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Compensation Plans in Car Dealerships

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Two months ago, the owner of a car dealership (and a current football star) significantly changed his sales manager's compensation plan. Under the old plan, the manager was paid a salary of $6000 per month: under the new plan she receives 2 percent of the sales price of each car sold. During the past two months, the number of cars sold increased by 40 percent, but the dealership's margins (and profits) significantly declined. According to the sales manager, "Consumers are driving harder bargains and I have had to authorize significantly lower prices to remain competitive." What advice would you give the owner of the dealership?

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Let's first look at the sales manager:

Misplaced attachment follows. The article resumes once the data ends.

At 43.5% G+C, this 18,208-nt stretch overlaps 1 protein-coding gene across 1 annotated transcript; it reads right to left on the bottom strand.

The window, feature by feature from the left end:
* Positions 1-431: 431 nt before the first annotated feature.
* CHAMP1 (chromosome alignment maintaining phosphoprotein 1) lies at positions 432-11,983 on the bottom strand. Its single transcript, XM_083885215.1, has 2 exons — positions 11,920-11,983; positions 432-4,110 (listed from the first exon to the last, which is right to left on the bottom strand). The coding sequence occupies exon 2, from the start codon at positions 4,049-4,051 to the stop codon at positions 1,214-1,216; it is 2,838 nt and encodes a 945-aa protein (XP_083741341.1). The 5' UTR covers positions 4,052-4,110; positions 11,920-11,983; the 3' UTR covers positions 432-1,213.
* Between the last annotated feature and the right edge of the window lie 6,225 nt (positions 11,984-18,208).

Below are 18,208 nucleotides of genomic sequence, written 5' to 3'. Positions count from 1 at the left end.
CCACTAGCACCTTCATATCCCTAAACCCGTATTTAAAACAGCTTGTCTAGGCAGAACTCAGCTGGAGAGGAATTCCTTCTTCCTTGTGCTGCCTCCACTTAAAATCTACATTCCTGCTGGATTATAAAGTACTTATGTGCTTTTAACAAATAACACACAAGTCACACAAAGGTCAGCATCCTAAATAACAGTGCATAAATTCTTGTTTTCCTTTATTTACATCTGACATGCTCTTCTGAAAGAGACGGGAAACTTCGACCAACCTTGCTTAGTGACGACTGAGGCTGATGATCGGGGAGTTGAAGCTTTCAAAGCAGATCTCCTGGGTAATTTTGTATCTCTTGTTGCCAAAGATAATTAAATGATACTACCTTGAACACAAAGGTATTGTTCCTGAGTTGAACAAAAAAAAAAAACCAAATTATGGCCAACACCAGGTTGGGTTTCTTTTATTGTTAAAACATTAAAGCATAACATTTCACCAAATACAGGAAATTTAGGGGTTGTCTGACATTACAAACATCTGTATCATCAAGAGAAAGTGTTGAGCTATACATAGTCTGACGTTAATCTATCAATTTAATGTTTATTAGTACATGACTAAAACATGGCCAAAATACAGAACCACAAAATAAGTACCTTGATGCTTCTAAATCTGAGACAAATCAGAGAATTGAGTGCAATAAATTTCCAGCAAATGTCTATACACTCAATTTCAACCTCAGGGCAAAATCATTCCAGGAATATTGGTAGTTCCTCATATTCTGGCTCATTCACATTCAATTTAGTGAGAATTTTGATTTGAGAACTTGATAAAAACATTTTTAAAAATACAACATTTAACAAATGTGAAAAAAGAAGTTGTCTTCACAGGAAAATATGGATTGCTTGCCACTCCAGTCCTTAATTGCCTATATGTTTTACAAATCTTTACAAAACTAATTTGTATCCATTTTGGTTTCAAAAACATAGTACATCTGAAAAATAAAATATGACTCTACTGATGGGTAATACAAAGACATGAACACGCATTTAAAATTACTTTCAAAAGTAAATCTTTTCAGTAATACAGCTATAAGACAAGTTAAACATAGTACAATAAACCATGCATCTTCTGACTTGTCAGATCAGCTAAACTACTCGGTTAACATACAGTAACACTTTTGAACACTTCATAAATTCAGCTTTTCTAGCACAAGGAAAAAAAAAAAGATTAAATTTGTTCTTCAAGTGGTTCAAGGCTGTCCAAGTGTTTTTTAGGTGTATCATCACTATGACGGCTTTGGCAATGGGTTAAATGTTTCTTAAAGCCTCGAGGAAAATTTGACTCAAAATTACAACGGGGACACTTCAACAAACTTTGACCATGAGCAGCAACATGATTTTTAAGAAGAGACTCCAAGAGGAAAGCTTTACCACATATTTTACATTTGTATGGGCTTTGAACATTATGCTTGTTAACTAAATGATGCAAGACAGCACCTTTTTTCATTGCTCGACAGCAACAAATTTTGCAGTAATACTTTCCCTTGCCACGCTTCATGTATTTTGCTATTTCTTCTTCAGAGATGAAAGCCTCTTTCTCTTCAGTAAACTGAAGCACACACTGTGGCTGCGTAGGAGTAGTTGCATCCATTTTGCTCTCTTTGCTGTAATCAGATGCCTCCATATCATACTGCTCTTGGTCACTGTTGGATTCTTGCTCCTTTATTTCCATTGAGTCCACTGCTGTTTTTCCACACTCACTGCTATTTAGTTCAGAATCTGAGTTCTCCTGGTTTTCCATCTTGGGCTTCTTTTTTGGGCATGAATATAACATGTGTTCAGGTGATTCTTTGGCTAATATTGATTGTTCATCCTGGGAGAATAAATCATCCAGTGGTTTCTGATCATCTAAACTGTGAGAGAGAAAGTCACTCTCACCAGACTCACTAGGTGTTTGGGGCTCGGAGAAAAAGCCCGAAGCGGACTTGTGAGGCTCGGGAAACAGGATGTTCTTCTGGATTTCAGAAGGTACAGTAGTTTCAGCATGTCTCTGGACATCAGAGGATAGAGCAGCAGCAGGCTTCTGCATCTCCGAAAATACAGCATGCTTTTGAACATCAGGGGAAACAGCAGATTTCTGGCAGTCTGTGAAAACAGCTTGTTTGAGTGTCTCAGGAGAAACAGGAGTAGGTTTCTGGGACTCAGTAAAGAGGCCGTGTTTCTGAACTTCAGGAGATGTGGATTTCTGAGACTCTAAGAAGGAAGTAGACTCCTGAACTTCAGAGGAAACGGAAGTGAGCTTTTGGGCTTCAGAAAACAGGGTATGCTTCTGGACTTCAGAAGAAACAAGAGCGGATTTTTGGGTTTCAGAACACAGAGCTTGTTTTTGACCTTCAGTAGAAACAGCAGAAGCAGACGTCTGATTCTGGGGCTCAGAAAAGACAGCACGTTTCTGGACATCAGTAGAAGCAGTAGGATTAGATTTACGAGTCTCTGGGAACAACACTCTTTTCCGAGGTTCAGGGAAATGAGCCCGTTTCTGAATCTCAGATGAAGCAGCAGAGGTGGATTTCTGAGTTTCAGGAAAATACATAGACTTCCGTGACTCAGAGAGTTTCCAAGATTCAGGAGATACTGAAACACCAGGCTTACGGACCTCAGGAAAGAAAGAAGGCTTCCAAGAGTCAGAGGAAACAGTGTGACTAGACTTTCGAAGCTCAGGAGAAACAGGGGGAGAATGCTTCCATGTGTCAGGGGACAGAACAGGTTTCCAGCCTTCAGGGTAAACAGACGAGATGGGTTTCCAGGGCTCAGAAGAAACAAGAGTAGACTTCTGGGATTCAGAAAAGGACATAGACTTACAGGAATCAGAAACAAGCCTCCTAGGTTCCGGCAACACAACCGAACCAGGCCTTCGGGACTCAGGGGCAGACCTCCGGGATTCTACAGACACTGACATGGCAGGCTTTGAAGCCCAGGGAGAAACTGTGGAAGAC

If a $20,000 car is sold, she gets $400
If the price is dropped to $18,000 she gets $360
If a customer will not buy a car for $20,000 and the manager stays firm on price, she gets $0
If she drops the price by $2000 she gets $360.
If you were the manager, what would you do?
I'd be more willing to negotiate on price under the new ...

Solution Summary

Compensation plans in car dealerships are examined.

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Last year the owner of an auto dealership changed her sales manager's compensation plan. Previously, the manager received a fixed compensation. After the change, the manger's compensation was based on a percentage of sales. Compared to last year, sales have increased substantially but profits declined. Using economic analysis, explain the outcome and then recommend additional changes that would correct the situation.

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